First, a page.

Modern-day vehicles that are meant for tough terrain have all the answers to any doubts you might have about them. If you are a newbie who’s got a four-wheel-drive SUV under the seat, then there are certain things you need to keep in mind and not be too overconfident taking your beast on a misadventure.
Before heading for territory unknown, you should do the homework and make sure you know what you’re doing with your powerful ride. So, here are some mindful basics that need to be considered as a beginner to keep yourself and your four-wheel-drive safe.
Do you know your machine?
Knowing every inch of your four-wheel-drive is very important to ascertain its capabilities and every inch of the body. You need to identify the lowest point of the vehicle along with the approach and departure angle, wading depth and the official ground clearance figures.
You need to be aware of the driving modes your SUV is capable of. Most of the modern ones have the normal 2WD mode for usual driving conditions that aren’t that challenging, then there is the low-range 4WD for low-speed and dicey grip conditions (like when driving in slush) and the high-range 4WD mode for the toughest terrains that demand traction and grip.
Need for Speed doesn’t work
While you might be tempted to take your capable 4×4 for a spin at more than desired speed, you should refrain from doing it. According to off-road pros, the slower you go, the easier it is to bring home your vehicle without any damage. Pushing the pedal down can make things go south as off-road trails always have unexpected obstacles on course.
Going fast will affect your reflexes in case you need to hit the break or evade a sharp rock under the muddy terrain. Moreover going fast off-roading won’t shave off your travel time since the terrain is eventually going to slow you down. If you land in trouble off-roading trails have less probability of help arriving in time.
Preparation is the key
Off-roading is a serious business and you need to be well prepared for any adversities. Things that you need to carry in the boot of your 4×4 include shovel, water, starter kit, tire recovery gear, snatch, straps, tracks and winch cable. Planning your route well in advance is important – getting carried away with the power and tech under your command can be tricky, so you should always stick to the plan and not make any abrupt de-tours.
Knowing the terrain for your off-roading escapade is advised – whether you are going to encounter sandy, rocky, muddy or slippery conditions. This will help you get prepared to launch the various modes (depending on the brand and vehicle) tailored for particular conditions. Some SUVs come with terrain management system for ultra-stability on the surface where other cars would struggle.
Technical things to keep in mind
You can’t just rely on the fancy technology in your car as a beginner to get you home safe. One thing that is of utmost importance while treading difficult terrain is the right tire pressure levels. The air in your tires should be the lowest for sand around 30 percent of the normal pressure, for mud you need to drop it to around 70 percent and for gravel a little drop to 90 percent of total is sufficient.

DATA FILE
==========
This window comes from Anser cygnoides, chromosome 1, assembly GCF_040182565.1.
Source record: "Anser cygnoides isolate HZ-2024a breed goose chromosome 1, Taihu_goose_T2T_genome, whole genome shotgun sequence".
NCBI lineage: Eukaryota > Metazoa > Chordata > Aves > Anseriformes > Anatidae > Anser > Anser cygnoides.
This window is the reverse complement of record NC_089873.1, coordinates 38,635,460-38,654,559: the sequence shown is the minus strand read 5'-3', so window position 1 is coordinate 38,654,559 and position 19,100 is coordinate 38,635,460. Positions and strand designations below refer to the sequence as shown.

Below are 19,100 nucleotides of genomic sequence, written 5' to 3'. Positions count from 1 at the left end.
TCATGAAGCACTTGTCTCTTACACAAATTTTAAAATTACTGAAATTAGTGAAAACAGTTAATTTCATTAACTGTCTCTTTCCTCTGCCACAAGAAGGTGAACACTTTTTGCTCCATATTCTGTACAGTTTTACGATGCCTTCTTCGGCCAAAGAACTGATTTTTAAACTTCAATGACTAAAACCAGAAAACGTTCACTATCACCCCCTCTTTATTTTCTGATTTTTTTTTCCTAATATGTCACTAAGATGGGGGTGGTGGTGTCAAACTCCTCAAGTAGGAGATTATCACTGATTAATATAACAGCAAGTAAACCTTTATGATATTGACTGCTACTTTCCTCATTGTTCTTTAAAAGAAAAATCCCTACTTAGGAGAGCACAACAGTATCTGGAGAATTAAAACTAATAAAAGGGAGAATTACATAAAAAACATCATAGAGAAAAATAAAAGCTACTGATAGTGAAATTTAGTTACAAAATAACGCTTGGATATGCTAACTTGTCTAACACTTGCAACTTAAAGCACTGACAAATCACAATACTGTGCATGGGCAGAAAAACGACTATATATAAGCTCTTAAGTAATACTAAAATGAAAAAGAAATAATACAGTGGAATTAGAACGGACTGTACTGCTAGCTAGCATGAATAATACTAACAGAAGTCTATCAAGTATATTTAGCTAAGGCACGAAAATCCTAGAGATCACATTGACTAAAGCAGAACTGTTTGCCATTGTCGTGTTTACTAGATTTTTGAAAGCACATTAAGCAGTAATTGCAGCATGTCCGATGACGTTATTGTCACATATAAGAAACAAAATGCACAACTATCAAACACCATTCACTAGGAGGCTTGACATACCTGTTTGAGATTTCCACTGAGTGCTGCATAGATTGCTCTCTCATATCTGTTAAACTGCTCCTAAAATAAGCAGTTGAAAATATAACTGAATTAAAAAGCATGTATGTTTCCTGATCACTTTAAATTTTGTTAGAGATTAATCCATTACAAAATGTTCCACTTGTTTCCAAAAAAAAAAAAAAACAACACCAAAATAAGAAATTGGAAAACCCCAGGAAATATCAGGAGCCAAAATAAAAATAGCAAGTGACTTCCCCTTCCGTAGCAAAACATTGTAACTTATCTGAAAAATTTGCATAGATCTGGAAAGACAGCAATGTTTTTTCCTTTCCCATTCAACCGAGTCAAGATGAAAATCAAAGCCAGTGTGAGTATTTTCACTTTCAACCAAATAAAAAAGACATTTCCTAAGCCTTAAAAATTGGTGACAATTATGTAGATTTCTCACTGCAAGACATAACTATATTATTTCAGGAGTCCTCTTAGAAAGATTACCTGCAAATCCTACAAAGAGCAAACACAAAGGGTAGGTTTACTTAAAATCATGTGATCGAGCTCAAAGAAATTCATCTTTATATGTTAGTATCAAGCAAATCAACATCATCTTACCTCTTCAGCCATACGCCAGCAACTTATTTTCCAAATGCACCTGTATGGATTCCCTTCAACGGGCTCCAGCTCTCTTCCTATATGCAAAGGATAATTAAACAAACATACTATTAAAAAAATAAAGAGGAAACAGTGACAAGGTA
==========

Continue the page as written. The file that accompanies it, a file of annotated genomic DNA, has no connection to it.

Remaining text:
This will not only increase tire life but also make other assists work well. Hill descent control is another feature you can use for ascending steep hills on rough terrain. The technology deploys the ABS system to enable individual tire braking for superior control.
It’s all good in the 4×4 SUV commercials where virtually 70 percent of the car is underwater and it still manages to conquer the odds. That’s a mistake many have made while crossing rivers or easy looking water bodies. Only drive your 4×4 in water if the maximum depth of water is around the vehicle’s wading depth.
As a pro tip, you can fix a snorkel on the front of the vehicle parallel to where the wading depth is. This will give you an idea while driving as to when not to push the limits. Driving slowly at a constant speed is recommended in water to maintain the grip and avoid losing traction.
Solo travel not recommended
As a beginner or even as a pro, taking your 4WD for an adventure alone is highly risky. It always pays-off to have at least one person with you for unknown situations. You will come across situations where you need to use the winch or need some extra push from one side to get your vehicle out of the mud. Relying too much on advanced automotive tech can be problematic, especially when you are a novice driving the vehicle.
While your vehicle is more than ready for the treacherous terrain, it is the driver who needs to be ready for all situations. Being a novice 4WD driver you need to know how to muscle your car around with elegance, rather than exploiting its brute force.
U may want to disregard this article….really?
“then there is the low-range 4WD for low-speed and dicey grip conditions (like when driving in slush) and the high-range 4WD mode for the toughest terrains that demand traction and grip…”